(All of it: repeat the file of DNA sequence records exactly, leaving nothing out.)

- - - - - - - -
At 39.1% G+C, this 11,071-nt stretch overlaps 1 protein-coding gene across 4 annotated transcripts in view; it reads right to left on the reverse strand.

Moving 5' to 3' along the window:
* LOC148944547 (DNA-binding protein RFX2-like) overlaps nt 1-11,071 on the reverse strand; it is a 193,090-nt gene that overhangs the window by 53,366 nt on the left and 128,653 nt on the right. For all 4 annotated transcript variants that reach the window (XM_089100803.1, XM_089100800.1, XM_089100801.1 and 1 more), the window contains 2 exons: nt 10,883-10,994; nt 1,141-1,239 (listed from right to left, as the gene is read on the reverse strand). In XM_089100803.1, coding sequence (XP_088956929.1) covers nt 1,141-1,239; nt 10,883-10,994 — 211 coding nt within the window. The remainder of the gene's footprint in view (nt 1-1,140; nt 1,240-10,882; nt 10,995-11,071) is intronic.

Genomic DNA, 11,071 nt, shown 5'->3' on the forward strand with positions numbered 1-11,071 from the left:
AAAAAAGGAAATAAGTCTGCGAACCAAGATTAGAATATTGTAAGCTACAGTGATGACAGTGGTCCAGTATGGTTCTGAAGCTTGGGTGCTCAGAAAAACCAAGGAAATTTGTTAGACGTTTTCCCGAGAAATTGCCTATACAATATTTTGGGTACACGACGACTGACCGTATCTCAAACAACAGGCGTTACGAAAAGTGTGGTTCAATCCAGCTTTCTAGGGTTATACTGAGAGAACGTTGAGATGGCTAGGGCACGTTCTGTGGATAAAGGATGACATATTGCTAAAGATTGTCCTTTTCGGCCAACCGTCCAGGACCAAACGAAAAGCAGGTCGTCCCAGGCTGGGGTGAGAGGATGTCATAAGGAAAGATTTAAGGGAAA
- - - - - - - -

At 39.1% G+C, this 11,071-nt stretch overlaps 1 protein-coding gene across 4 annotated transcripts in view; it reads right to left on the reverse strand.

Moving 5' to 3' along the window:
* LOC148944547 (DNA-binding protein RFX2-like) overlaps nt 1-11,071 on the reverse strand; it is a 193,090-nt gene that overhangs the window by 53,366 nt on the left and 128,653 nt on the right. For all 4 annotated transcript variants that reach the window (XM_089100803.1, XM_089100800.1, XM_089100801.1 and 1 more), the window contains 2 exons: nt 10,883-10,994; nt 1,141-1,239 (listed from right to left, as the gene is read on the reverse strand). In XM_089100803.1, coding sequence (XP_088956929.1) covers nt 1,141-1,239; nt 10,883-10,994 — 211 coding nt within the window. The remainder of the gene's footprint in view (nt 1-1,140; nt 1,240-10,882; nt 10,995-11,071) is intronic.

Genomic DNA, 11,071 nt, shown 5'->3' on the forward strand with positions numbered 1-11,071 from the left:
AAAAAAGGAAATAAGTCTGCGAACCAAGATTAGAATATTGTAAGCTACAGTGATGACAGTGGTCCAGTATGGTTCTGAAGCTTGGGTGCTCAGAAAAACCAAGGAAATTTGTTAGACGTTTTCCCGAGAAATTGCCTATACAATATTTTGGGTACACGACGACTGACCGTATCTCAAACAACAGGCGTTACGAAAAGTGTGGTTCAATCCAGCTTTCTAGGGTTATACTGAGAGAACGTTGAGATGGCTAGGGCACGTTCTGTGGATAAAGGATGACATATTGCTAAAGATTGTCCTTTTCGGCCAACCGTCCAGGACCAAACGAAAAGCAGGTCGTCCCAGGCTGGGGTGAGAGGATGTCATAAGGAAAGATTTAAGGGAAA